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Prayerbook Vocabulary Studies
P107–SHALOM
August 28, 2009
© Rabbi Jack Moline

There are some words that lose their importance and meaningfulness through overuse. Words like awesome and cool, titles like Democrat and Republican, and anything that is preceded by an "i" and a hyphen have been worked to irrelevance. Even words that are meant to express shock and anger obscenities that describe in crude and rude form an obnoxious man, a complaining woman and human intimacy have been reduced in their impact because we wink at how commonplace they have become.

Frankly, that fate has overtaken the word "shalom." Back in the 1960s, the Broadway musical about the young State of Israel, "Milk and Honey," included a song about the word that blithely rattles off, "it means bonjour, salud and skoal and twice as much as hello." Today, "shalom" is bandied about as a greeting by Jews and non-Jews seeking to make an impression, and it is invoked as a value without anyone considering what it implies. It's a shame, because the meaning of "shalom" is incredibly profound.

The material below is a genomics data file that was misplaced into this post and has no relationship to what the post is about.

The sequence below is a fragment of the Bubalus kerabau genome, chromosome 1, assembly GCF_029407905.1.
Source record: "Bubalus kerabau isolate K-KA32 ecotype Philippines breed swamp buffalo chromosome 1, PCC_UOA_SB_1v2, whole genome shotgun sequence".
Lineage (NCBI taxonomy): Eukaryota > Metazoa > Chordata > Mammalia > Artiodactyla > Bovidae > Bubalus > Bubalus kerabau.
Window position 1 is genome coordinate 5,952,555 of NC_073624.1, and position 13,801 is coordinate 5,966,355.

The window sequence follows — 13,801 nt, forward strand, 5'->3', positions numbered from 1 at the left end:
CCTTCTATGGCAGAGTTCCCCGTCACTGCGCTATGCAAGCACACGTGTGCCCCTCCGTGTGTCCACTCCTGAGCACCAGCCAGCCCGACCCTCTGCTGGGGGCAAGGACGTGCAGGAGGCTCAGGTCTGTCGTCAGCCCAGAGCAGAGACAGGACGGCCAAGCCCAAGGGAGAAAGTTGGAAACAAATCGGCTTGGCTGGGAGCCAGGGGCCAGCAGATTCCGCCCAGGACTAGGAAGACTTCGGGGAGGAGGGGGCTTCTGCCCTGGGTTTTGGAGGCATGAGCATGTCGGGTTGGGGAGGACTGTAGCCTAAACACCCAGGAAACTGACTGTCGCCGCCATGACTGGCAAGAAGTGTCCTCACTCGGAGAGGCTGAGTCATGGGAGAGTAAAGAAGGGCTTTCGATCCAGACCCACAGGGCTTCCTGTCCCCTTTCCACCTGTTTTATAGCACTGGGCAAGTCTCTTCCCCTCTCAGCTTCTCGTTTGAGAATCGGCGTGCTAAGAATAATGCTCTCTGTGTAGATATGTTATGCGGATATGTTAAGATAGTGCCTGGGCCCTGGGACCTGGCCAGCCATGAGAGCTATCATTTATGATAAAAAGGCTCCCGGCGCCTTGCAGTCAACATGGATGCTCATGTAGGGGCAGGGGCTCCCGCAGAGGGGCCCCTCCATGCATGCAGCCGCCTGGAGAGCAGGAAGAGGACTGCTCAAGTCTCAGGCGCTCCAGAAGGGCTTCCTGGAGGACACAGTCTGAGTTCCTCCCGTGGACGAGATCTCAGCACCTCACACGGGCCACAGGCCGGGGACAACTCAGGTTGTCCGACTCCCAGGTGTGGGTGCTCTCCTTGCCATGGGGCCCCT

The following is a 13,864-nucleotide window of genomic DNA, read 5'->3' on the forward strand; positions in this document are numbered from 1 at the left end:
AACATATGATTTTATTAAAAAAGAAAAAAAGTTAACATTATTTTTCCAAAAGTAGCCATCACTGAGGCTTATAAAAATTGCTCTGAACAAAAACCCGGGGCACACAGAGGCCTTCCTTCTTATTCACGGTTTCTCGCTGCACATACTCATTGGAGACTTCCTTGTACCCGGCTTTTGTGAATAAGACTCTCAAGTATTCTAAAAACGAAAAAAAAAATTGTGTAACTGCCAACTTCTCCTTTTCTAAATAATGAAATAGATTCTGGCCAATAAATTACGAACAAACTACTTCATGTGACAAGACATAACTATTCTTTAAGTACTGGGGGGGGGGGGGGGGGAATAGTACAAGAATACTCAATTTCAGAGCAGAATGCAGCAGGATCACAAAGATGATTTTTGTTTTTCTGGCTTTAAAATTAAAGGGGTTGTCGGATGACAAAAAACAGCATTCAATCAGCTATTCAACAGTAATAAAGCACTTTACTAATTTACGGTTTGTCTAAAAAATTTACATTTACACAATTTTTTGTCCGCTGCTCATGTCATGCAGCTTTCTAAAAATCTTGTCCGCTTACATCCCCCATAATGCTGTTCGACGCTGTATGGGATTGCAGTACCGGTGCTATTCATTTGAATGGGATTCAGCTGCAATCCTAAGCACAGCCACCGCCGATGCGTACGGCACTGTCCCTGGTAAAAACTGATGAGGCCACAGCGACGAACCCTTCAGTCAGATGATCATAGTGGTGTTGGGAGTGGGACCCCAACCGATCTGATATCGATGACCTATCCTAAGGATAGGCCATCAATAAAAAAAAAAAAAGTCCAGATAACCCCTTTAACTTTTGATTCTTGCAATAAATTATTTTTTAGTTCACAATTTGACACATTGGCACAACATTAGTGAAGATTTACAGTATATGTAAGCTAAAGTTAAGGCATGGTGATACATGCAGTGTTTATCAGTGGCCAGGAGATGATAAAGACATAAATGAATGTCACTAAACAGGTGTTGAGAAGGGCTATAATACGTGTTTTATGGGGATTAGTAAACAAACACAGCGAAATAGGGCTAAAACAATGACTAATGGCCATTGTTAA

Most of you will not be surprised to hear that translating the word as "peace" is woefully inadequate. Peace really is an ephemeral concept for most of us something between the absence of conflict and complacency. But shalom means "wholeness" or even "completion." It carries with it the idea of balance, of justice, of fairness. Peace exists on a continuum, shalom is a circle. Of course, a circle that is broken anywhere is no long a circle, and therefore shalom is an idea of comprehensiveness. Greeting someone with "peace" offers the hope of serenity. "Shalom" offers satisfaction, which is not always quite so tranquil, but always more desirable.

Ironically, it is the pursuit of shalom which is often more attractive than shalom itself. The prayer for peace that ends each Amida closes the parentheses that are opened by the very first prayer, which places us in historical context. History loops around and follows an uncertain and unpredictable path. Never knowing what lies around the bend, we are always prepared to learn by serendipity and experience. When history ends, when the broken links are all repaired, then we will have genuine shalom. I am not sure what we will do then, but we seem to have plenty of time before we face that dilemma.

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